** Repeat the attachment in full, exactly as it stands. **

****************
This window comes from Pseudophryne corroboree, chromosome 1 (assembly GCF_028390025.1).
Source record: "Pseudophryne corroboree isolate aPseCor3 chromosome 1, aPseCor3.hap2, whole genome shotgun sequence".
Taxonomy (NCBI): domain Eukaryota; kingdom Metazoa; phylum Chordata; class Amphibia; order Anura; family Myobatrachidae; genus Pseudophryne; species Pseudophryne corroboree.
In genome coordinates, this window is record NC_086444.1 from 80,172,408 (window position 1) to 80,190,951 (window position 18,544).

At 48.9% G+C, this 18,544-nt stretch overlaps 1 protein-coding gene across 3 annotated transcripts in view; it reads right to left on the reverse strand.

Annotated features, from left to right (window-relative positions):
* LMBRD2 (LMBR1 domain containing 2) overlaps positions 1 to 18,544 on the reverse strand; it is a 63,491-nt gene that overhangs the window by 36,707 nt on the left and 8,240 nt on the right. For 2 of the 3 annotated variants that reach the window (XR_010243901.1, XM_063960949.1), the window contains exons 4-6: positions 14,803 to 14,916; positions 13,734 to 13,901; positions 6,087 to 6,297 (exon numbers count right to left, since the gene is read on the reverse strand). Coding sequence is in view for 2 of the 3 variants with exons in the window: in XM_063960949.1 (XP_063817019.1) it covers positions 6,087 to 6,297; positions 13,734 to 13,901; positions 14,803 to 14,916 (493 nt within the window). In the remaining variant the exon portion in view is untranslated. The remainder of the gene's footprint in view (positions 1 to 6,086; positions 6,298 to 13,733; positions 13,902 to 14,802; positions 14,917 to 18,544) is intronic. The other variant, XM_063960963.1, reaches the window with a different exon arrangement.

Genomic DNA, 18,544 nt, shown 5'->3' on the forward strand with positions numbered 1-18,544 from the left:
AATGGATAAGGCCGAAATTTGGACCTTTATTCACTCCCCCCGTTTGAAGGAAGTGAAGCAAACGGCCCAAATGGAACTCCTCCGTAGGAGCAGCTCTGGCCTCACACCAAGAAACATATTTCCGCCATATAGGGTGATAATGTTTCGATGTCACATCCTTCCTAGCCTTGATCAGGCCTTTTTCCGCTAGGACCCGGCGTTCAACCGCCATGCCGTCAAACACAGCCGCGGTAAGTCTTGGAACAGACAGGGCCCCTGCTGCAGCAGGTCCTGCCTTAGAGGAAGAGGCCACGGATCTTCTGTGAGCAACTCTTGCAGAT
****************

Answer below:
This window comes from Pseudophryne corroboree, chromosome 1 (assembly GCF_028390025.1).
Source record: "Pseudophryne corroboree isolate aPseCor3 chromosome 1, aPseCor3.hap2, whole genome shotgun sequence".
Taxonomy (NCBI): domain Eukaryota; kingdom Metazoa; phylum Chordata; class Amphibia; order Anura; family Myobatrachidae; genus Pseudophryne; species Pseudophryne corroboree.
In genome coordinates, this window is record NC_086444.1 from 80,172,408 (window position 1) to 80,190,951 (window position 18,544).

At 48.9% G+C, this 18,544-nt stretch overlaps 1 protein-coding gene across 3 annotated transcripts in view; it reads right to left on the reverse strand.

Annotated features, from left to right (window-relative positions):
* LMBRD2 (LMBR1 domain containing 2) overlaps positions 1 to 18,544 on the reverse strand; it is a 63,491-nt gene that overhangs the window by 36,707 nt on the left and 8,240 nt on the right. For 2 of the 3 annotated variants that reach the window (XR_010243901.1, XM_063960949.1), the window contains exons 4-6: positions 14,803 to 14,916; positions 13,734 to 13,901; positions 6,087 to 6,297 (exon numbers count right to left, since the gene is read on the reverse strand). Coding sequence is in view for 2 of the 3 variants with exons in the window: in XM_063960949.1 (XP_063817019.1) it covers positions 6,087 to 6,297; positions 13,734 to 13,901; positions 14,803 to 14,916 (493 nt within the window). In the remaining variant the exon portion in view is untranslated. The remainder of the gene's footprint in view (positions 1 to 6,086; positions 6,298 to 13,733; positions 13,902 to 14,802; positions 14,917 to 18,544) is intronic. The other variant, XM_063960963.1, reaches the window with a different exon arrangement.

Genomic DNA, 18,544 nt, shown 5'->3' on the forward strand with positions numbered 1-18,544 from the left:
AATGGATAAGGCCGAAATTTGGACCTTTATTCACTCCCCCCGTTTGAAGGAAGTGAAGCAAACGGCCCAAATGGAACTCCTCCGTAGGAGCAGCTCTGGCCTCACACCAAGAAACATATTTCCGCCATATAGGGTGATAATGTTTCGATGTCACATCCTTCCTAGCCTTGATCAGGCCTTTTTCCGCTAGGACCCGGCGTTCAACCGCCATGCCGTCAAACACAGCCGCGGTAAGTCTTGGAACAGACAGGGCCCCTGCTGCAGCAGGTCCTGCCTTAGAGGAAGAGGCCACGGATCTTCTGTGAGCAACTCTTGCAGAT